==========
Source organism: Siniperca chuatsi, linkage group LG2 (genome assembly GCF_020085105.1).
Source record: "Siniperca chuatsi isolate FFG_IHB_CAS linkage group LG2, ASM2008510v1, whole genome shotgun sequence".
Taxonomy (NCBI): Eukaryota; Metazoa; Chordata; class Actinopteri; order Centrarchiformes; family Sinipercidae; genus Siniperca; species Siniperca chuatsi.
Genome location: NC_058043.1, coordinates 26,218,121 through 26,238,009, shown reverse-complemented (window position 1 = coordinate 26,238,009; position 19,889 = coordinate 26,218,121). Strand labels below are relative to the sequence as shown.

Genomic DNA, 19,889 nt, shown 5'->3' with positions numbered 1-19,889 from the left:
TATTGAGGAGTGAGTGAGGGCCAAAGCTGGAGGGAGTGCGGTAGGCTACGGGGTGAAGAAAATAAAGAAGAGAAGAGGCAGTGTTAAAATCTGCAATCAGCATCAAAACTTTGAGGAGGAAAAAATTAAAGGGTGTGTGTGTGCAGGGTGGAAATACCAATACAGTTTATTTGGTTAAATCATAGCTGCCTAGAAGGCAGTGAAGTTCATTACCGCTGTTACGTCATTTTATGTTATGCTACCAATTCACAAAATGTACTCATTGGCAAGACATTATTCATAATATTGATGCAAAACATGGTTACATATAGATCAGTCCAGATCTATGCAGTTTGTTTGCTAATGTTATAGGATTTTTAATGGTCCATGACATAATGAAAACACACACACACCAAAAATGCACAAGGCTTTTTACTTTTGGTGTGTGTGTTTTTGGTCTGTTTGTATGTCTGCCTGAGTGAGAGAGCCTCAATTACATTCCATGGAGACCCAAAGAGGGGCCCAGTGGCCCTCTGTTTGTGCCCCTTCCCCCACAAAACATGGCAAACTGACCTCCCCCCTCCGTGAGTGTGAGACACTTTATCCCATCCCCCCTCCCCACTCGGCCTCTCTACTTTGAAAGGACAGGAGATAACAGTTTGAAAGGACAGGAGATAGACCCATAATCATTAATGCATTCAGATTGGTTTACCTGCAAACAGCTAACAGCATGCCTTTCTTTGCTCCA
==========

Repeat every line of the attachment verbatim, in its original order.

Source organism: Siniperca chuatsi, linkage group LG2 (genome assembly GCF_020085105.1).
Source record: "Siniperca chuatsi isolate FFG_IHB_CAS linkage group LG2, ASM2008510v1, whole genome shotgun sequence".
Taxonomy (NCBI): Eukaryota; Metazoa; Chordata; class Actinopteri; order Centrarchiformes; family Sinipercidae; genus Siniperca; species Siniperca chuatsi.
Genome location: NC_058043.1, coordinates 26,218,121 through 26,238,009, shown reverse-complemented (window position 1 = coordinate 26,238,009; position 19,889 = coordinate 26,218,121). Strand labels below are relative to the sequence as shown.

Genomic DNA, 19,889 nt, shown 5'->3' with positions numbered 1-19,889 from the left:
TATTGAGGAGTGAGTGAGGGCCAAAGCTGGAGGGAGTGCGGTAGGCTACGGGGTGAAGAAAATAAAGAAGAGAAGAGGCAGTGTTAAAATCTGCAATCAGCATCAAAACTTTGAGGAGGAAAAAATTAAAGGGTGTGTGTGTGCAGGGTGGAAATACCAATACAGTTTATTTGGTTAAATCATAGCTGCCTAGAAGGCAGTGAAGTTCATTACCGCTGTTACGTCATTTTATGTTATGCTACCAATTCACAAAATGTACTCATTGGCAAGACATTATTCATAATATTGATGCAAAACATGGTTACATATAGATCAGTCCAGATCTATGCAGTTTGTTTGCTAATGTTATAGGATTTTTAATGGTCCATGACATAATGAAAACACACACACACCAAAAATGCACAAGGCTTTTTACTTTTGGTGTGTGTGTTTTTGGTCTGTTTGTATGTCTGCCTGAGTGAGAGAGCCTCAATTACATTCCATGGAGACCCAAAGAGGGGCCCAGTGGCCCTCTGTTTGTGCCCCTTCCCCCACAAAACATGGCAAACTGACCTCCCCCCTCCGTGAGTGTGAGACACTTTATCCCATCCCCCCTCCCCACTCGGCCTCTCTACTTTGAAAGGACAGGAGATAACAGTTTGAAAGGACAGGAGATAGACCCATAATCATTAATGCATTCAGATTGGTTTACCTGCAAACAGCTAACAGCATGCCTTTCTTTGCTCCA